Solar eclipse of April 30, 2060

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Solar eclipse of April 30, 2060
SE2060Apr30T.png
Map
Type of eclipse
NatureTotal
Gamma0.2422
Magnitude1.066
Maximum eclipse
Duration315 sec (5 m 15 s)
Coordinates28°00′N 20°54′E / 28°N 20.9°E / 28; 20.9
Max. width of band222 km (138 mi)
Times (UTC)
Greatest eclipse10:10:00
References
Saros139 (32 of 71)
Catalog # (SE5000)9642

A total solar eclipse will occur on April 30, 2060. A solar eclipse occurs when the Moon passes between Earth and the Sun, thereby totally or partly obscuring the image of the Sun for a viewer on Earth. A total solar eclipse occurs when the Moon's apparent diameter is larger than the Sun's, blocking all direct sunlight, turning day into darkness. Totality occurs in a narrow path across Earth's surface, with the partial solar eclipse visible over a surrounding region thousands of kilometres wide.

Related eclipses[edit]

Solar eclipses 2059-2061[edit]

This eclipse is a member of a semester series. An eclipse in a semester series of solar eclipses repeats approximately every 177 days and 4 hours (a semester) at alternating nodes of the Moon's orbit.[1]

Saros 139[edit]

It is a part of saros series 139, repeating every 18 years, 11 days, 8 hours, containing 71 events. The series started with partial solar eclipse on May 17, 1501. It contains hybrid eclipses on August 11, 1627 through December 9, 1825 and total eclipses from December 21, 1843 through March 26, 2601. The series ends at member 71 as a partial eclipse on July 3, 2763. Members in the same column are one exeligmos apart and thus occur in the same geographic area.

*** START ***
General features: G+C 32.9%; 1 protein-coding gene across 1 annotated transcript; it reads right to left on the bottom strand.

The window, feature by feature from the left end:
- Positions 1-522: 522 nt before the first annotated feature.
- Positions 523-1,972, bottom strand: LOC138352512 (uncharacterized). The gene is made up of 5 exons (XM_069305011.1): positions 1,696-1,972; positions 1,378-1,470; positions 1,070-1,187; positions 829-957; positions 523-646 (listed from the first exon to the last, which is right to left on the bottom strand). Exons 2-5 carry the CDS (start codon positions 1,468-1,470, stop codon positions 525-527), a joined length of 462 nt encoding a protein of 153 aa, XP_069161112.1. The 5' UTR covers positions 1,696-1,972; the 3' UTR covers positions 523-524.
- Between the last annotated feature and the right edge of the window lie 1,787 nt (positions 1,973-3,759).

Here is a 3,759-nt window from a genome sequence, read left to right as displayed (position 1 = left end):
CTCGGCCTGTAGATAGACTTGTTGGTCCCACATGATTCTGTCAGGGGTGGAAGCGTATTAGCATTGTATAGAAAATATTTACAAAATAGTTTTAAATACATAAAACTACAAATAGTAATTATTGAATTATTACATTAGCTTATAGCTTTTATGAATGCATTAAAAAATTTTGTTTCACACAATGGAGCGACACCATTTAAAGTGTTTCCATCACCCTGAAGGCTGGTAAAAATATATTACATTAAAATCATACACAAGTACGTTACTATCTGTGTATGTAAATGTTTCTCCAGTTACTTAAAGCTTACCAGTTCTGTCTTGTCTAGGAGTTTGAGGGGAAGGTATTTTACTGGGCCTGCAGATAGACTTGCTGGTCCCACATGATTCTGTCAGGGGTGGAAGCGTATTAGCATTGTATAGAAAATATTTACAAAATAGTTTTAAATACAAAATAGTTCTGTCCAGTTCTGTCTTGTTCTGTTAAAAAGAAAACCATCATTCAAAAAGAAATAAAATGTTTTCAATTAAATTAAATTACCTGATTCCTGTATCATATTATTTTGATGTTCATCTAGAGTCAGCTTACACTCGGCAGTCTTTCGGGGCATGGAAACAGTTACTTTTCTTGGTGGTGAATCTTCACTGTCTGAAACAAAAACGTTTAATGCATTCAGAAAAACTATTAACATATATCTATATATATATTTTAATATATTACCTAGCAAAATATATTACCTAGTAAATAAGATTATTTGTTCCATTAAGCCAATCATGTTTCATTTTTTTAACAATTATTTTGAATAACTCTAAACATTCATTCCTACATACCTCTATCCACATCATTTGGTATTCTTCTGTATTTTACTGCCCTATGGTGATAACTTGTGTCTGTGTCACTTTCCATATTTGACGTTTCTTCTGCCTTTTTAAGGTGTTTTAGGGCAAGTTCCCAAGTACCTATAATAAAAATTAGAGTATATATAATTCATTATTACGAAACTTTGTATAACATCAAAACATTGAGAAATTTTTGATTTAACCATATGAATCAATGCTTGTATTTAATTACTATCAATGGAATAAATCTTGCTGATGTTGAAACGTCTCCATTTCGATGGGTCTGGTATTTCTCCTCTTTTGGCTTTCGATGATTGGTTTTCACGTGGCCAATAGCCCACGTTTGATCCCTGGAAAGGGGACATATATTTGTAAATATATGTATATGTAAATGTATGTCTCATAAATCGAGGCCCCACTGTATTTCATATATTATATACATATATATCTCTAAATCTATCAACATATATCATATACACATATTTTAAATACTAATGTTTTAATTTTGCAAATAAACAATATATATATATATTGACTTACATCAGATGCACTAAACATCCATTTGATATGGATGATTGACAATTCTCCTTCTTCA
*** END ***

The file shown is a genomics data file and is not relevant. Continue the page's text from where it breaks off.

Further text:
The solar eclipse of June 13, 2132 will be the longest total solar eclipse since July 11, 1991 at 6 minutes, 55 seconds.

The longest duration of totality will be produced by member 39 at 7 minutes, 29 seconds on July 16, 2186.[2] This is the longest solar eclipse computed between 4000BC and 6000AD.[3]

Notes[edit]

  1. ^ van Gent, R.H. "Solar- and Lunar-Eclipse Predictions from Antiquity to the Present". A Catalogue of Eclipse Cycles. Utrecht University. Retrieved 6 October 2018.
  2. ^ Saros Series Catalog of Solar Eclipses NASA Eclipse Web Site.
  3. ^ Ten Millennium Catalog of Long Solar Eclipses, -3999 to +6000 (4000 BCE to 6000 CE) Fred Espenak.

References[edit]